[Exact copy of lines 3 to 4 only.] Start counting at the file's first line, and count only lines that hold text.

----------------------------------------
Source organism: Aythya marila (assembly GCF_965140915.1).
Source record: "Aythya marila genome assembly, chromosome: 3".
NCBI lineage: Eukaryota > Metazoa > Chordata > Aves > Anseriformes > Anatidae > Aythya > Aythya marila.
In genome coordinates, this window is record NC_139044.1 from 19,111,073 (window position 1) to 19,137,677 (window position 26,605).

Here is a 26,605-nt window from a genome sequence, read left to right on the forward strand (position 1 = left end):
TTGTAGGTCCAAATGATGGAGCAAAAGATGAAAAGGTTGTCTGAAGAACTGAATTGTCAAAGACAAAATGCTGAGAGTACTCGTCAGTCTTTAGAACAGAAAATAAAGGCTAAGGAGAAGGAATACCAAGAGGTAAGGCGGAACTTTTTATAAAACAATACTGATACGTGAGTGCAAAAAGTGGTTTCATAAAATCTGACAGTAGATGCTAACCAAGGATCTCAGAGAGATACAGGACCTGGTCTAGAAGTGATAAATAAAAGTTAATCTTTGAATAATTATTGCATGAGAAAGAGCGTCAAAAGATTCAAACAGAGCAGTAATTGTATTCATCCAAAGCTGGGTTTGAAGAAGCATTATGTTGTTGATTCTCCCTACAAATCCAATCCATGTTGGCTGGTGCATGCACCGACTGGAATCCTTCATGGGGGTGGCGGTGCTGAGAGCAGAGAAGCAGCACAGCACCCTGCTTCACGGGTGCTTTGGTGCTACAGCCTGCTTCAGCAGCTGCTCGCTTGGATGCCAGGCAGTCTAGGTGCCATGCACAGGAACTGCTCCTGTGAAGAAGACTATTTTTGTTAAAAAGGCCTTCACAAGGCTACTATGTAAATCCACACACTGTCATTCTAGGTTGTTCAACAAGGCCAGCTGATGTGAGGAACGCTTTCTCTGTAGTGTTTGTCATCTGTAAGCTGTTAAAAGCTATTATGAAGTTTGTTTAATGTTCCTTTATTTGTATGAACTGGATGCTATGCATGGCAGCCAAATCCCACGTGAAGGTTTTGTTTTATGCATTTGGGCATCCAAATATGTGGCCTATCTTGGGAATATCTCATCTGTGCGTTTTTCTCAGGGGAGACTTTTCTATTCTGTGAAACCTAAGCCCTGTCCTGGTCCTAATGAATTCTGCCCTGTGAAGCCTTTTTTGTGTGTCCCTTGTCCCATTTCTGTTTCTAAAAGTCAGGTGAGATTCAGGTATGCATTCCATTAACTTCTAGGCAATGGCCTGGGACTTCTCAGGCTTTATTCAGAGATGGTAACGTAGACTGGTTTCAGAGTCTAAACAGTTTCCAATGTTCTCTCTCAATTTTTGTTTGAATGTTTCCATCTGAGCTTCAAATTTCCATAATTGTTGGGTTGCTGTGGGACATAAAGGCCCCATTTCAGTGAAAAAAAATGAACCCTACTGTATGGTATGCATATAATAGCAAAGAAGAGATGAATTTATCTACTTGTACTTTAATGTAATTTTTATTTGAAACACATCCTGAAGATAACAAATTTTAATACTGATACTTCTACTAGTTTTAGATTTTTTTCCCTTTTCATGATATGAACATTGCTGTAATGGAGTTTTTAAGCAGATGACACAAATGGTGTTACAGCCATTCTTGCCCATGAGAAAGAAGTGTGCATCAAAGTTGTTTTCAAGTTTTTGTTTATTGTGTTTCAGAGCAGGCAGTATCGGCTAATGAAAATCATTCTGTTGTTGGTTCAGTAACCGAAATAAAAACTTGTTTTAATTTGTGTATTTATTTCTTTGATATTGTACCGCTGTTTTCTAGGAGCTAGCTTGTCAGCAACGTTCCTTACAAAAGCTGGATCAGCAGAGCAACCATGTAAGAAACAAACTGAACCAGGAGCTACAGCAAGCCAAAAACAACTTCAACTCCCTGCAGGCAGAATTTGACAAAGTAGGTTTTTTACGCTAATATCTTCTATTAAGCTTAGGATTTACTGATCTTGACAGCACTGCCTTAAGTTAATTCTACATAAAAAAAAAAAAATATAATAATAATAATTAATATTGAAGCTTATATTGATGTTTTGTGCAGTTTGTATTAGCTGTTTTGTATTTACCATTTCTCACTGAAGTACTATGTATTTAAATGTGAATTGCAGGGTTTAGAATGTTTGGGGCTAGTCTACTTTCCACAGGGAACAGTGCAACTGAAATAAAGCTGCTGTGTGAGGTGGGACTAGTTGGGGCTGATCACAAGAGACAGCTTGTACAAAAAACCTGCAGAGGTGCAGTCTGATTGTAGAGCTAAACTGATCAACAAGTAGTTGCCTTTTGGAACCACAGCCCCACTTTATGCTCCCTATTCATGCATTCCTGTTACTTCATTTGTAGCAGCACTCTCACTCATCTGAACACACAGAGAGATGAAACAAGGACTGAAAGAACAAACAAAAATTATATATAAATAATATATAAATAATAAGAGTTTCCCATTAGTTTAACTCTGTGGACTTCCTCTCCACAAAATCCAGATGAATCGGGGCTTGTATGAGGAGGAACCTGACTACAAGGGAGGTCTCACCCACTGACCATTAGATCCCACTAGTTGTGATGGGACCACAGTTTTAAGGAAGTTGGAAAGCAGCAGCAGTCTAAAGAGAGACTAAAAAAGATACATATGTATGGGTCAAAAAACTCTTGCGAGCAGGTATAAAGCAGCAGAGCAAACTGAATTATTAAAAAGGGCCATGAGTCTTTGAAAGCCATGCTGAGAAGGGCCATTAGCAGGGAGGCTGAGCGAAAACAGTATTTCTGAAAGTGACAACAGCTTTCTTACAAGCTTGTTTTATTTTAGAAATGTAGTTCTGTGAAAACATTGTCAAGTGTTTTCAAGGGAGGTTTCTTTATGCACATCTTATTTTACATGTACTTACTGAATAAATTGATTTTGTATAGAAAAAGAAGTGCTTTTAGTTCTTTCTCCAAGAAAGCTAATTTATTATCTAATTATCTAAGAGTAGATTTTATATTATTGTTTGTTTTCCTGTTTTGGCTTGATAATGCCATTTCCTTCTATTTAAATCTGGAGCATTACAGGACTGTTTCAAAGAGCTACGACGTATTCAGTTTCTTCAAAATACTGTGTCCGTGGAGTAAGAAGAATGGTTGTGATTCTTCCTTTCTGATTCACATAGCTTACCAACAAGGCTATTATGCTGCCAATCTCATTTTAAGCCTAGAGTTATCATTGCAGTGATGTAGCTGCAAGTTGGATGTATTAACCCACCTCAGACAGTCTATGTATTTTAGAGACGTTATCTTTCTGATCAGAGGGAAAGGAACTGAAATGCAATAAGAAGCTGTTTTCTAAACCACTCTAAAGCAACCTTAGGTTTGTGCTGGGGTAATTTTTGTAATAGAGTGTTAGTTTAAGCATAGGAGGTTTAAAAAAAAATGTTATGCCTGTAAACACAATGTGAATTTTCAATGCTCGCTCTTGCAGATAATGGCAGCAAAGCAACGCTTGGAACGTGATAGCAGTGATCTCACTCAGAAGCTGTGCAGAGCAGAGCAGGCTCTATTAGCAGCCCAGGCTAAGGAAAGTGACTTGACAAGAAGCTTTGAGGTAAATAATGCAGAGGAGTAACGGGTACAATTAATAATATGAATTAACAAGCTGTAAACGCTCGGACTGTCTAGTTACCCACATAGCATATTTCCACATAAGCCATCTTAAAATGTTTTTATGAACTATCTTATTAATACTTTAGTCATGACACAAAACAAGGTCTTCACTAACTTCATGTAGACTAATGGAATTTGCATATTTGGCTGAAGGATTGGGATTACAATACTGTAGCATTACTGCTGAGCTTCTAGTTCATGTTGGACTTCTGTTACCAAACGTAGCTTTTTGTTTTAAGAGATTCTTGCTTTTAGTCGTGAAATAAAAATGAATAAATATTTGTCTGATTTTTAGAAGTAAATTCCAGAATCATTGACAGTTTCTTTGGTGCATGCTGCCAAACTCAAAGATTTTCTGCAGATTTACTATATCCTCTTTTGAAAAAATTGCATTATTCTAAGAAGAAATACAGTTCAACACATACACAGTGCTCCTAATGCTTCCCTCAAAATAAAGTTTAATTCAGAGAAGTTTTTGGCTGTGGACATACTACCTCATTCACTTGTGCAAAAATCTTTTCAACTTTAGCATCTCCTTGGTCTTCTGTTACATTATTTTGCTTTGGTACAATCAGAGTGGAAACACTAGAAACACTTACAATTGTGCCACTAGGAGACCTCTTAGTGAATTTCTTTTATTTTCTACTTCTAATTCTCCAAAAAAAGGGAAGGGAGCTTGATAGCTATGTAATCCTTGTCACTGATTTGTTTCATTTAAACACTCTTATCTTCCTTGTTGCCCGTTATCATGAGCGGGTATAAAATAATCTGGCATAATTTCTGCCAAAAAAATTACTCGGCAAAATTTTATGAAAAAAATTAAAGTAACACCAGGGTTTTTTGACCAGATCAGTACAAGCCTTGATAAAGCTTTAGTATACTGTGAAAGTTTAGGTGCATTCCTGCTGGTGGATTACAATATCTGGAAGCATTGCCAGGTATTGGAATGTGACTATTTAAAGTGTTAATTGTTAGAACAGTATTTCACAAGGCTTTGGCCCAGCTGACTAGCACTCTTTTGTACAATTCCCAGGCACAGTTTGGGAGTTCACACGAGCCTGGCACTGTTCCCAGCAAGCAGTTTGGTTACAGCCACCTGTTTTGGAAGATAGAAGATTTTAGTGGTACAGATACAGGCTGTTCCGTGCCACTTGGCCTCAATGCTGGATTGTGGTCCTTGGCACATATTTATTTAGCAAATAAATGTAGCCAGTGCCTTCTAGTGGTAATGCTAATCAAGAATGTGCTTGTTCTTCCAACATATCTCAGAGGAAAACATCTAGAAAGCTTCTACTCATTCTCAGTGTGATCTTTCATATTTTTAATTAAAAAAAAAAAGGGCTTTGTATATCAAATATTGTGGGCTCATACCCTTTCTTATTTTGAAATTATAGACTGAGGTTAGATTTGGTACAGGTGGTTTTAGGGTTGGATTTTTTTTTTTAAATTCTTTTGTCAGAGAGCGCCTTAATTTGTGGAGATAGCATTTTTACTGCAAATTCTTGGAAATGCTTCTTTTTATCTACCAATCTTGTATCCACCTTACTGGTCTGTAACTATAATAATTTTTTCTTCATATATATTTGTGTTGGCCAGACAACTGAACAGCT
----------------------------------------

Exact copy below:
NCBI lineage: Eukaryota > Metazoa > Chordata > Aves > Anseriformes > Anatidae > Aythya > Aythya marila.
In genome coordinates, this window is record NC_139044.1 from 19,111,073 (window position 1) to 19,137,677 (window position 26,605).